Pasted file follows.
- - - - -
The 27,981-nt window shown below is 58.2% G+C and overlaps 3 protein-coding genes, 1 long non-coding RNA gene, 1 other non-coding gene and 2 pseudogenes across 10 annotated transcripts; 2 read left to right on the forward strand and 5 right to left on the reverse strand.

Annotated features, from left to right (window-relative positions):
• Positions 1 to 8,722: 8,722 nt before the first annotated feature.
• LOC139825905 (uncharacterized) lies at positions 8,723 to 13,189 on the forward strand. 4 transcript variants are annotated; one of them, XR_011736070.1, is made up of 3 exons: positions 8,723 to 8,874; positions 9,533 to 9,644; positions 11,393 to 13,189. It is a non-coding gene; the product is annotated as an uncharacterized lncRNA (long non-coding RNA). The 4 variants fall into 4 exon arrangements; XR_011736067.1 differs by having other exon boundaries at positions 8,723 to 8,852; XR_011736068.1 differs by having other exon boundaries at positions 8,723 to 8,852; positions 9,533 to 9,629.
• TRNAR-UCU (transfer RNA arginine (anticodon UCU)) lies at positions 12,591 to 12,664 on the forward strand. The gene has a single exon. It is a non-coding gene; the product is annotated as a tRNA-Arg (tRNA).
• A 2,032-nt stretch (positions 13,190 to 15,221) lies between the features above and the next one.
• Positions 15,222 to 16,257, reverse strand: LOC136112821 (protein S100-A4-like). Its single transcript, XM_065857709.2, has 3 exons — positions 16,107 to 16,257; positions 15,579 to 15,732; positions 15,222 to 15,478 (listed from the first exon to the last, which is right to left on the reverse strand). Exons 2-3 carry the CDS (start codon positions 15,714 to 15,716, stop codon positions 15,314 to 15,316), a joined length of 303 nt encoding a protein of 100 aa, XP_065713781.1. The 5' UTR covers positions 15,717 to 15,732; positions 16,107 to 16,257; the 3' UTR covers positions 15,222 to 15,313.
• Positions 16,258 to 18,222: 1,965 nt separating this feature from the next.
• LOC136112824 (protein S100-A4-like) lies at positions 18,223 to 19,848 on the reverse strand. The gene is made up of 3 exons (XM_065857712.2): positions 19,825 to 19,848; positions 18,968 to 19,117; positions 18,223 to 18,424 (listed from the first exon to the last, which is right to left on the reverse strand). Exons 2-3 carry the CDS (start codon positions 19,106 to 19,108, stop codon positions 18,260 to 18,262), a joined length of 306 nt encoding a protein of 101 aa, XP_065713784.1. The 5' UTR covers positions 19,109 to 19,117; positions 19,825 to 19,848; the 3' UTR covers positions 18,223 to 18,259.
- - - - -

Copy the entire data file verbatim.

The 27,981-nt window shown below is 58.2% G+C and overlaps 3 protein-coding genes, 1 long non-coding RNA gene, 1 other non-coding gene and 2 pseudogenes across 10 annotated transcripts; 2 read left to right on the forward strand and 5 right to left on the reverse strand.

Annotated features, from left to right (window-relative positions):
• Positions 1 to 8,722: 8,722 nt before the first annotated feature.
• LOC139825905 (uncharacterized) lies at positions 8,723 to 13,189 on the forward strand. 4 transcript variants are annotated; one of them, XR_011736070.1, is made up of 3 exons: positions 8,723 to 8,874; positions 9,533 to 9,644; positions 11,393 to 13,189. It is a non-coding gene; the product is annotated as an uncharacterized lncRNA (long non-coding RNA). The 4 variants fall into 4 exon arrangements; XR_011736067.1 differs by having other exon boundaries at positions 8,723 to 8,852; XR_011736068.1 differs by having other exon boundaries at positions 8,723 to 8,852; positions 9,533 to 9,629.
• TRNAR-UCU (transfer RNA arginine (anticodon UCU)) lies at positions 12,591 to 12,664 on the forward strand. The gene has a single exon. It is a non-coding gene; the product is annotated as a tRNA-Arg (tRNA).
• A 2,032-nt stretch (positions 13,190 to 15,221) lies between the features above and the next one.
• Positions 15,222 to 16,257, reverse strand: LOC136112821 (protein S100-A4-like). Its single transcript, XM_065857709.2, has 3 exons — positions 16,107 to 16,257; positions 15,579 to 15,732; positions 15,222 to 15,478 (listed from the first exon to the last, which is right to left on the reverse strand). Exons 2-3 carry the CDS (start codon positions 15,714 to 15,716, stop codon positions 15,314 to 15,316), a joined length of 303 nt encoding a protein of 100 aa, XP_065713781.1. The 5' UTR covers positions 15,717 to 15,732; positions 16,107 to 16,257; the 3' UTR covers positions 15,222 to 15,313.
• Positions 16,258 to 18,222: 1,965 nt separating this feature from the next.
• LOC136112824 (protein S100-A4-like) lies at positions 18,223 to 19,848 on the reverse strand. The gene is made up of 3 exons (XM_065857712.2): positions 19,825 to 19,848; positions 18,968 to 19,117; positions 18,223 to 18,424 (listed from the first exon to the last, which is right to left on the reverse strand). Exons 2-3 carry the CDS (start codon positions 19,106 to 19,108, stop codon positions 18,260 to 18,262), a joined length of 306 nt encoding a protein of 101 aa, XP_065713784.1. The 5' UTR covers positions 19,109 to 19,117; positions 19,825 to 19,848; the 3' UTR covers positions 18,223 to 18,259.